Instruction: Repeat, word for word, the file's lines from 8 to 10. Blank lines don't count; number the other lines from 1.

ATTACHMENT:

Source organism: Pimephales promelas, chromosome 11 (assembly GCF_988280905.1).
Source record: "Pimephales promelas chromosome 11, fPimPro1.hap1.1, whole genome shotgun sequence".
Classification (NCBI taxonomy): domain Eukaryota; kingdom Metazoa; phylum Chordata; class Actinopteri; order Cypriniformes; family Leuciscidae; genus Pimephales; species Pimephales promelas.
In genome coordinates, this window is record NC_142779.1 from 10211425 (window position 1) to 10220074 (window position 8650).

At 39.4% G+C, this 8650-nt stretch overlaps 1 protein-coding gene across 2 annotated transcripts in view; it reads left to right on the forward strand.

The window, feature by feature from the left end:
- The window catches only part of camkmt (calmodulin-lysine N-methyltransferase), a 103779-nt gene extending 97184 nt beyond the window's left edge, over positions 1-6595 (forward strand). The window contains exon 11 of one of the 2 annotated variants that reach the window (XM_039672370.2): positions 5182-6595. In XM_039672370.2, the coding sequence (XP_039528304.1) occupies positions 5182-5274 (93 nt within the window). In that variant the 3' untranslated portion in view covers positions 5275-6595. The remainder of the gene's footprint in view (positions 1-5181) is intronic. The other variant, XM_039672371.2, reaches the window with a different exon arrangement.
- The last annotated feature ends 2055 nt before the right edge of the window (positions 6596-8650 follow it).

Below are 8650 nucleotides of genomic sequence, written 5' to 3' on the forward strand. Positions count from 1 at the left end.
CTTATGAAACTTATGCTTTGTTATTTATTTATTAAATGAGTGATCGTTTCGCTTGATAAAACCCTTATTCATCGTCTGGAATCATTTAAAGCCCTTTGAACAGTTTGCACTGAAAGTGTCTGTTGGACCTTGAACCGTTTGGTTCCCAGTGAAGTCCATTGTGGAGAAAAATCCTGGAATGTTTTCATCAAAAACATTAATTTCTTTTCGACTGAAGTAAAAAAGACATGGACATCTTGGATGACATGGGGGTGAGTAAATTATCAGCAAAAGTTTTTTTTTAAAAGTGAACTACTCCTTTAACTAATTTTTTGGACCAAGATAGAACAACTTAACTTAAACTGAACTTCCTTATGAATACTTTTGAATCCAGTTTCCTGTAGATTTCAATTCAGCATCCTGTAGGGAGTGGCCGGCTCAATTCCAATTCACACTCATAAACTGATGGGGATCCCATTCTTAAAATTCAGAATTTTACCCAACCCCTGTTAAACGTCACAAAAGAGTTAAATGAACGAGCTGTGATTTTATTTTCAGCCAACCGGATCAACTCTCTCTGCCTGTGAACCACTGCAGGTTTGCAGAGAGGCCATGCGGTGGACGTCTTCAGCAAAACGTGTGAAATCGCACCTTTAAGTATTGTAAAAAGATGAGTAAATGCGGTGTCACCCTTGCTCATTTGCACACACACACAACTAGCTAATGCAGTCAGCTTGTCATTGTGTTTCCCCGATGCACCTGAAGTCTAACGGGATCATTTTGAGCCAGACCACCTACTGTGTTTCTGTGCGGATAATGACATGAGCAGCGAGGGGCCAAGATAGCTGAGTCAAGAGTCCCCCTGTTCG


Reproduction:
- The last annotated feature ends 2055 nt before the right edge of the window (positions 6596-8650 follow it).

Below are 8650 nucleotides of genomic sequence, written 5' to 3' on the forward strand. Positions count from 1 at the left end.
CTTATGAAACTTATGCTTTGTTATTTATTTATTAAATGAGTGATCGTTTCGCTTGATAAAACCCTTATTCATCGTCTGGAATCATTTAAAGCCCTTTGAACAGTTTGCACTGAAAGTGTCTGTTGGACCTTGAACCGTTTGGTTCCCAGTGAAGTCCATTGTGGAGAAAAATCCTGGAATGTTTTCATCAAAAACATTAATTTCTTTTCGACTGAAGTAAAAAAGACATGGACATCTTGGATGACATGGGGGTGAGTAAATTATCAGCAAAAGTTTTTTTTTAAAAGTGAACTACTCCTTTAACTAATTTTTTGGACCAAGATAGAACAACTTAACTTAAACTGAACTTCCTTATGAATACTTTTGAATCCAGTTTCCTGTAGATTTCAATTCAGCATCCTGTAGGGAGTGGCCGGCTCAATTCCAATTCACACTCATAAACTGATGGGGATCCCATTCTTAAAATTCAGAATTTTACCCAACCCCTGTTAAACGTCACAAAAGAGTTAAATGAACGAGCTGTGATTTTATTTTCAGCCAACCGGATCAACTCTCTCTGCCTGTGAACCACTGCAGGTTTGCAGAGAGGCCATGCGGTGGACGTCTTCAGCAAAACGTGTGAAATCGCACCTTTAAGTATTGTAAAAAGATGAGTAAATGCGGTGTCACCCTTGCTCATTTGCACACACACACAACTAGCTAATGCAGTCAGCTTGTCATTGTGTTTCCCCGATGCACCTGAAGTCTAACGGGATCATTTTGAGCCAGACCACCTACTGTGTTTCTGTGCGGATAATGACATGAGCAGCGAGGGGCCAAGATAGCTGAGTCAAGAGTCCCCCTGTTCG